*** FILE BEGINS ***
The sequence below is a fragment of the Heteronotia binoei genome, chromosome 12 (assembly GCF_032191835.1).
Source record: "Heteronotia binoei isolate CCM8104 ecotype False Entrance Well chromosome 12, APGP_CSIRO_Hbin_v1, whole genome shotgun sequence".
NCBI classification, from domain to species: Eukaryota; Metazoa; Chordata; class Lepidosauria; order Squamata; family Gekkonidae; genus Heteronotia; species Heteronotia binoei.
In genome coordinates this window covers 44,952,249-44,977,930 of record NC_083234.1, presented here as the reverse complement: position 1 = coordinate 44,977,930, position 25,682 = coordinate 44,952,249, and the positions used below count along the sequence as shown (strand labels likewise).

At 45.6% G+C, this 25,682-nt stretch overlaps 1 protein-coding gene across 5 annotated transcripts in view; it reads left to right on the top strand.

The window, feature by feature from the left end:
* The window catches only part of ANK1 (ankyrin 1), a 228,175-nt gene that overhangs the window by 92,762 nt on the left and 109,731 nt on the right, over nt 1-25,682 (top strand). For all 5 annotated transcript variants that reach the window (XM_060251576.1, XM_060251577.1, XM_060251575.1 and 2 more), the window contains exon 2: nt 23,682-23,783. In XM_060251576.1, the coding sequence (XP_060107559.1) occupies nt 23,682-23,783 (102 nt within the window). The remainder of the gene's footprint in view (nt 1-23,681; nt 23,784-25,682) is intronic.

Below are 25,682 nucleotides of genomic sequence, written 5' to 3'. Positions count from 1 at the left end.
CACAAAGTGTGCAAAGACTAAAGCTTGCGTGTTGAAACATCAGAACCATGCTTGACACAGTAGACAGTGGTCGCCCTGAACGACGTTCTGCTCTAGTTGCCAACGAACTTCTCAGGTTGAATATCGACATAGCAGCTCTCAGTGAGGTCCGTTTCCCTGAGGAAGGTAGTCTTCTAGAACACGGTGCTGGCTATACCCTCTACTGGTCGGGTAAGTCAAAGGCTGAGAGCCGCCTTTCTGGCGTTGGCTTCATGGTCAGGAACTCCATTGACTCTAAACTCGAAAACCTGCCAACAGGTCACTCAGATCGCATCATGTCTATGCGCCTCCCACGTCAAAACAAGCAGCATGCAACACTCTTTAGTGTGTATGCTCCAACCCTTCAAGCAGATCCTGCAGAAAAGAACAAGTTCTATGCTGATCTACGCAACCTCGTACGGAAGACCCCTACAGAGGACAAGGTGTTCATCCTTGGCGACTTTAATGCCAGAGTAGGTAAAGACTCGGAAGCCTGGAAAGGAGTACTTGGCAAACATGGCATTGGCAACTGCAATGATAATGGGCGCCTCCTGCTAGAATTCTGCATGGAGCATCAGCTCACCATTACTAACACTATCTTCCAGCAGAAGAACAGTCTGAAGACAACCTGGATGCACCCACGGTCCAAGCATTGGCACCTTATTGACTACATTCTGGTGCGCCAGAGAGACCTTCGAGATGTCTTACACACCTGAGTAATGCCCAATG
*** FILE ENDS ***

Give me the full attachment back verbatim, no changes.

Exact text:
The sequence below is a fragment of the Heteronotia binoei genome, chromosome 12 (assembly GCF_032191835.1).
Source record: "Heteronotia binoei isolate CCM8104 ecotype False Entrance Well chromosome 12, APGP_CSIRO_Hbin_v1, whole genome shotgun sequence".
NCBI classification, from domain to species: Eukaryota; Metazoa; Chordata; class Lepidosauria; order Squamata; family Gekkonidae; genus Heteronotia; species Heteronotia binoei.
In genome coordinates this window covers 44,952,249-44,977,930 of record NC_083234.1, presented here as the reverse complement: position 1 = coordinate 44,977,930, position 25,682 = coordinate 44,952,249, and the positions used below count along the sequence as shown (strand labels likewise).

At 45.6% G+C, this 25,682-nt stretch overlaps 1 protein-coding gene across 5 annotated transcripts in view; it reads left to right on the top strand.

The window, feature by feature from the left end:
* The window catches only part of ANK1 (ankyrin 1), a 228,175-nt gene that overhangs the window by 92,762 nt on the left and 109,731 nt on the right, over nt 1-25,682 (top strand). For all 5 annotated transcript variants that reach the window (XM_060251576.1, XM_060251577.1, XM_060251575.1 and 2 more), the window contains exon 2: nt 23,682-23,783. In XM_060251576.1, the coding sequence (XP_060107559.1) occupies nt 23,682-23,783 (102 nt within the window). The remainder of the gene's footprint in view (nt 1-23,681; nt 23,784-25,682) is intronic.

Below are 25,682 nucleotides of genomic sequence, written 5' to 3'. Positions count from 1 at the left end.
CACAAAGTGTGCAAAGACTAAAGCTTGCGTGTTGAAACATCAGAACCATGCTTGACACAGTAGACAGTGGTCGCCCTGAACGACGTTCTGCTCTAGTTGCCAACGAACTTCTCAGGTTGAATATCGACATAGCAGCTCTCAGTGAGGTCCGTTTCCCTGAGGAAGGTAGTCTTCTAGAACACGGTGCTGGCTATACCCTCTACTGGTCGGGTAAGTCAAAGGCTGAGAGCCGCCTTTCTGGCGTTGGCTTCATGGTCAGGAACTCCATTGACTCTAAACTCGAAAACCTGCCAACAGGTCACTCAGATCGCATCATGTCTATGCGCCTCCCACGTCAAAACAAGCAGCATGCAACACTCTTTAGTGTGTATGCTCCAACCCTTCAAGCAGATCCTGCAGAAAAGAACAAGTTCTATGCTGATCTACGCAACCTCGTACGGAAGACCCCTACAGAGGACAAGGTGTTCATCCTTGGCGACTTTAATGCCAGAGTAGGTAAAGACTCGGAAGCCTGGAAAGGAGTACTTGGCAAACATGGCATTGGCAACTGCAATGATAATGGGCGCCTCCTGCTAGAATTCTGCATGGAGCATCAGCTCACCATTACTAACACTATCTTCCAGCAGAAGAACAGTCTGAAGACAACCTGGATGCACCCACGGTCCAAGCATTGGCACCTTATTGACTACATTCTGGTGCGCCAGAGAGACCTTCGAGATGTCTTACACACCTGAGTAATGCCCAATG